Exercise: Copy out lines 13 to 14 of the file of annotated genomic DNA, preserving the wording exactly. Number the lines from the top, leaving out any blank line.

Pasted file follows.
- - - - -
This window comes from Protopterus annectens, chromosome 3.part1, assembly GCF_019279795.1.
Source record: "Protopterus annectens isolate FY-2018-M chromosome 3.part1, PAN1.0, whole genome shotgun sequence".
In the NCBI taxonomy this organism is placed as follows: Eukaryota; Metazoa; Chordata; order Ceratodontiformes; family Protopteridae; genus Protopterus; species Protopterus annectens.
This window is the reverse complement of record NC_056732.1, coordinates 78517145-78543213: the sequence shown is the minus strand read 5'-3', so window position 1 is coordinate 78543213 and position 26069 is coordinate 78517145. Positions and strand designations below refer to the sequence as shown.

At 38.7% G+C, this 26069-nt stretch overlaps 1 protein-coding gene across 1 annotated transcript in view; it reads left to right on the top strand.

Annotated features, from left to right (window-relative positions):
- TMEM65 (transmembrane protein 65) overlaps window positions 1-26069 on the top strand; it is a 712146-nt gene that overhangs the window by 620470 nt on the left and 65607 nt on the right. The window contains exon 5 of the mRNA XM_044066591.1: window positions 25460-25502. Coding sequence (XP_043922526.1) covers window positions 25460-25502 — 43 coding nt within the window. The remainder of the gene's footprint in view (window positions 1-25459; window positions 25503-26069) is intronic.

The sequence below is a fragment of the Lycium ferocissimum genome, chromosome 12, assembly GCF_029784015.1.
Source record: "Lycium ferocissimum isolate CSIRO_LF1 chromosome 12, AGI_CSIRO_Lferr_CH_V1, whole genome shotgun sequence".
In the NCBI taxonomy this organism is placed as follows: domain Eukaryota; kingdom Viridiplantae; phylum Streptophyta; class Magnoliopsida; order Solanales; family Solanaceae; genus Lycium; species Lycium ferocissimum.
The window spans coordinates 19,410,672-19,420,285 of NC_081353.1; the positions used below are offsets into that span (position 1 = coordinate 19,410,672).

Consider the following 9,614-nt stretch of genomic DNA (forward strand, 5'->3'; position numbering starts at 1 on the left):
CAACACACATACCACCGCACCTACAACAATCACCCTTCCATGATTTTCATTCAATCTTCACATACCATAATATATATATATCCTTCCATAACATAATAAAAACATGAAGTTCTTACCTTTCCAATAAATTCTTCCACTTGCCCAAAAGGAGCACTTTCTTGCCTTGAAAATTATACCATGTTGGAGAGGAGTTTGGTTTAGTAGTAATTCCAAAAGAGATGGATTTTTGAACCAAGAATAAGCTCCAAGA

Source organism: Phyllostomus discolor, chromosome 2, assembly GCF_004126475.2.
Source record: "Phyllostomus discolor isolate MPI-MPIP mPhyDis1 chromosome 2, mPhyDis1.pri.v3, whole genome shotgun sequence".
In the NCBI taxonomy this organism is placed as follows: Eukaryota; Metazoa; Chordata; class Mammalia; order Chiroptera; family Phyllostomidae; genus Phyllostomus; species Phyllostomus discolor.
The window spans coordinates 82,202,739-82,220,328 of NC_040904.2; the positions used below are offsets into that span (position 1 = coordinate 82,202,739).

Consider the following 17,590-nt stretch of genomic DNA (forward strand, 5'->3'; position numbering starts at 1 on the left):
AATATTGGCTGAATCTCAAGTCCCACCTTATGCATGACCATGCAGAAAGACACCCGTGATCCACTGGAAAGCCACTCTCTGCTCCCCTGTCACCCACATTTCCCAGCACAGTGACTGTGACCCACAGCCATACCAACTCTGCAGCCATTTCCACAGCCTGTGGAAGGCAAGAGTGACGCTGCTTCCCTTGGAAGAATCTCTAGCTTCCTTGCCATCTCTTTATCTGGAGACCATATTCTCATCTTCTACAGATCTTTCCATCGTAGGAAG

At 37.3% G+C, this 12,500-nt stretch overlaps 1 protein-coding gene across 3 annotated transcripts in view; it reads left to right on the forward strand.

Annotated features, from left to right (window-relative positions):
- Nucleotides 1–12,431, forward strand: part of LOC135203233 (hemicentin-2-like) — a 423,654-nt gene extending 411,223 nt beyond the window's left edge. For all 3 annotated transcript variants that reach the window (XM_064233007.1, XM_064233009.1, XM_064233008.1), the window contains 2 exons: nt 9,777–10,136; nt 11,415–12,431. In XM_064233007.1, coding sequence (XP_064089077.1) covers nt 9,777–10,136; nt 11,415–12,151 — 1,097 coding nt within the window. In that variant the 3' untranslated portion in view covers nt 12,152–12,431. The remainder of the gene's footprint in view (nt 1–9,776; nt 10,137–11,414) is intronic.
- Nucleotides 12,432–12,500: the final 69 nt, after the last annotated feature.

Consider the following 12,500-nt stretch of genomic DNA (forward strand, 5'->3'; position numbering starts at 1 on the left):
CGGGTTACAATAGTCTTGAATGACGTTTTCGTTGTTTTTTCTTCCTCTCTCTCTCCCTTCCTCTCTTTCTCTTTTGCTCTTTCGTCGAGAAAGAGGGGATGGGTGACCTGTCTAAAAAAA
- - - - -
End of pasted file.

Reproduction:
CAACACACATACCACCGCACCTACAACAATCACCCTTCCATGATTTTCATTCAATCTTCACATACCATAATATATATATATCCTTCCATAACATAATAAAAACATGAAGTTCTTACCTTTCCAATAAATTCTTCCACTTGCCCAAAAGGAGCACTTTCTTGCCTTGAAAATTATACCATGTTGGAGAGGAGTTTGGTTTAGTAGTAATTCCAAAAGAGATGGATTTTTGAACCAAGAATAAGCTCCAAGA

Source organism: Phyllostomus discolor, chromosome 2, assembly GCF_004126475.2.